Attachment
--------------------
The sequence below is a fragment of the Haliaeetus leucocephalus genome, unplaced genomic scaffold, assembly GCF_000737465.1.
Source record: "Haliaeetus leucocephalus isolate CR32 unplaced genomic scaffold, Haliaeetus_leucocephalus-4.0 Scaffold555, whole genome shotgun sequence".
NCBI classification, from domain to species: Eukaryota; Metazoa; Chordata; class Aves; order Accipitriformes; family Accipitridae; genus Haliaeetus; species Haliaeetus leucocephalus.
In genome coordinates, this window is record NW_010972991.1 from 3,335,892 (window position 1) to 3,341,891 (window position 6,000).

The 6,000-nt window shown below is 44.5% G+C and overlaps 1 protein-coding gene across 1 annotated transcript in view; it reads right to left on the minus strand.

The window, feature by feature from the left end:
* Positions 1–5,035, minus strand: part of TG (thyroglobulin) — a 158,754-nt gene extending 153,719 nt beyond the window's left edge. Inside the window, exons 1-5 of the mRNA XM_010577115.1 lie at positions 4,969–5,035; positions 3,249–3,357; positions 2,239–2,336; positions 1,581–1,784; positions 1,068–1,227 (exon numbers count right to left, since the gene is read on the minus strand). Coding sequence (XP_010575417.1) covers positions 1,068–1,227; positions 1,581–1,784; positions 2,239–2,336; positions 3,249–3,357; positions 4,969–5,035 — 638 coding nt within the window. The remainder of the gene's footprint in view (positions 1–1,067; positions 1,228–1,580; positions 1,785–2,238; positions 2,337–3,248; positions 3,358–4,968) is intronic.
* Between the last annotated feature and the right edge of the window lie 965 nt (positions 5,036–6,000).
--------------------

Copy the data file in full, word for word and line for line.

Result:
The sequence below is a fragment of the Haliaeetus leucocephalus genome, unplaced genomic scaffold, assembly GCF_000737465.1.
Source record: "Haliaeetus leucocephalus isolate CR32 unplaced genomic scaffold, Haliaeetus_leucocephalus-4.0 Scaffold555, whole genome shotgun sequence".
NCBI classification, from domain to species: Eukaryota; Metazoa; Chordata; class Aves; order Accipitriformes; family Accipitridae; genus Haliaeetus; species Haliaeetus leucocephalus.
In genome coordinates, this window is record NW_010972991.1 from 3,335,892 (window position 1) to 3,341,891 (window position 6,000).

The 6,000-nt window shown below is 44.5% G+C and overlaps 1 protein-coding gene across 1 annotated transcript in view; it reads right to left on the minus strand.

The window, feature by feature from the left end:
* Positions 1–5,035, minus strand: part of TG (thyroglobulin) — a 158,754-nt gene extending 153,719 nt beyond the window's left edge. Inside the window, exons 1-5 of the mRNA XM_010577115.1 lie at positions 4,969–5,035; positions 3,249–3,357; positions 2,239–2,336; positions 1,581–1,784; positions 1,068–1,227 (exon numbers count right to left, since the gene is read on the minus strand). Coding sequence (XP_010575417.1) covers positions 1,068–1,227; positions 1,581–1,784; positions 2,239–2,336; positions 3,249–3,357; positions 4,969–5,035 — 638 coding nt within the window. The remainder of the gene's footprint in view (positions 1–1,067; positions 1,228–1,580; positions 1,785–2,238; positions 2,337–3,248; positions 3,358–4,968) is intronic.
* Between the last annotated feature and the right edge of the window lie 965 nt (positions 5,036–6,000).